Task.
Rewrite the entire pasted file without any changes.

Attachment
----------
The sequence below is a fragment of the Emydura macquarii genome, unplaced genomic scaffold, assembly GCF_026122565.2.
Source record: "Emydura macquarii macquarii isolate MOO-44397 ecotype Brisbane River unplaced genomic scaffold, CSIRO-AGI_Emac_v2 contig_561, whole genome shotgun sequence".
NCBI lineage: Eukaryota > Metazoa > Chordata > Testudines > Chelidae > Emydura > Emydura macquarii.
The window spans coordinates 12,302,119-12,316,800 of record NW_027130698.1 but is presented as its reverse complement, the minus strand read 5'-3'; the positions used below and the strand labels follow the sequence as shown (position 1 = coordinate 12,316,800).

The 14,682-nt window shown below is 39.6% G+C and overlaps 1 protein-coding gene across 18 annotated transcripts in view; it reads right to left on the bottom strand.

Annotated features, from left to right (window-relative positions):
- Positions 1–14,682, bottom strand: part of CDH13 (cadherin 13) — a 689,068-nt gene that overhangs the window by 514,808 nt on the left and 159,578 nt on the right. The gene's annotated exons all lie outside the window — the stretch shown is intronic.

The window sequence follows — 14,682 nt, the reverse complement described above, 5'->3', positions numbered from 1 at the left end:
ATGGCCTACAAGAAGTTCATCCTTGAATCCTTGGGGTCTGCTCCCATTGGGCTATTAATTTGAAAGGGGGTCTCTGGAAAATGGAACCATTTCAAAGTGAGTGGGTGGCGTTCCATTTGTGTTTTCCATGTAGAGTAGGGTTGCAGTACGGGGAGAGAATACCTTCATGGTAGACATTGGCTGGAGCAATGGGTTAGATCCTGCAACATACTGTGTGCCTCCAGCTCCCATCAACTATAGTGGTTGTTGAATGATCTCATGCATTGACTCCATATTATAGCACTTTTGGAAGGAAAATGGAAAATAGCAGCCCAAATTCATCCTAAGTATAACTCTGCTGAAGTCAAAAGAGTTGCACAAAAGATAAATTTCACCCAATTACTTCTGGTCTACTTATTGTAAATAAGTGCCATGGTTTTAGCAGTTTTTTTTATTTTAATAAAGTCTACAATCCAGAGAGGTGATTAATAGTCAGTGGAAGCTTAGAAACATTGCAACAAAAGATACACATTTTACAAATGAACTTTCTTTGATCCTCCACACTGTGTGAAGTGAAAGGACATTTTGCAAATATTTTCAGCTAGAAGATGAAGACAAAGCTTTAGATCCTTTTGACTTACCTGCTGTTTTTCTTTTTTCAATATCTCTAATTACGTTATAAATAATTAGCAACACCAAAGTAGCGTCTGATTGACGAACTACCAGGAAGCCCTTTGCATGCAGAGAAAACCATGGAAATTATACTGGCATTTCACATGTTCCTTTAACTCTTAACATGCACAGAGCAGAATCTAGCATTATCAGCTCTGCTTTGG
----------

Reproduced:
The sequence below is a fragment of the Emydura macquarii genome, unplaced genomic scaffold, assembly GCF_026122565.2.
Source record: "Emydura macquarii macquarii isolate MOO-44397 ecotype Brisbane River unplaced genomic scaffold, CSIRO-AGI_Emac_v2 contig_561, whole genome shotgun sequence".
NCBI lineage: Eukaryota > Metazoa > Chordata > Testudines > Chelidae > Emydura > Emydura macquarii.
The window spans coordinates 12,302,119-12,316,800 of record NW_027130698.1 but is presented as its reverse complement, the minus strand read 5'-3'; the positions used below and the strand labels follow the sequence as shown (position 1 = coordinate 12,316,800).

The 14,682-nt window shown below is 39.6% G+C and overlaps 1 protein-coding gene across 18 annotated transcripts in view; it reads right to left on the bottom strand.

Annotated features, from left to right (window-relative positions):
- Positions 1–14,682, bottom strand: part of CDH13 (cadherin 13) — a 689,068-nt gene that overhangs the window by 514,808 nt on the left and 159,578 nt on the right. The gene's annotated exons all lie outside the window — the stretch shown is intronic.

The window sequence follows — 14,682 nt, the reverse complement described above, 5'->3', positions numbered from 1 at the left end:
ATGGCCTACAAGAAGTTCATCCTTGAATCCTTGGGGTCTGCTCCCATTGGGCTATTAATTTGAAAGGGGGTCTCTGGAAAATGGAACCATTTCAAAGTGAGTGGGTGGCGTTCCATTTGTGTTTTCCATGTAGAGTAGGGTTGCAGTACGGGGAGAGAATACCTTCATGGTAGACATTGGCTGGAGCAATGGGTTAGATCCTGCAACATACTGTGTGCCTCCAGCTCCCATCAACTATAGTGGTTGTTGAATGATCTCATGCATTGACTCCATATTATAGCACTTTTGGAAGGAAAATGGAAAATAGCAGCCCAAATTCATCCTAAGTATAACTCTGCTGAAGTCAAAAGAGTTGCACAAAAGATAAATTTCACCCAATTACTTCTGGTCTACTTATTGTAAATAAGTGCCATGGTTTTAGCAGTTTTTTTTATTTTAATAAAGTCTACAATCCAGAGAGGTGATTAATAGTCAGTGGAAGCTTAGAAACATTGCAACAAAAGATACACATTTTACAAATGAACTTTCTTTGATCCTCCACACTGTGTGAAGTGAAAGGACATTTTGCAAATATTTTCAGCTAGAAGATGAAGACAAAGCTTTAGATCCTTTTGACTTACCTGCTGTTTTTCTTTTTTCAATATCTCTAATTACGTTATAAATAATTAGCAACACCAAAGTAGCGTCTGATTGACGAACTACCAGGAAGCCCTTTGCATGCAGAGAAAACCATGGAAATTATACTGGCATTTCACATGTTCCTTTAACTCTTAACATGCACAGAGCAGAATCTAGCATTATCAGCTCTGCTTTGG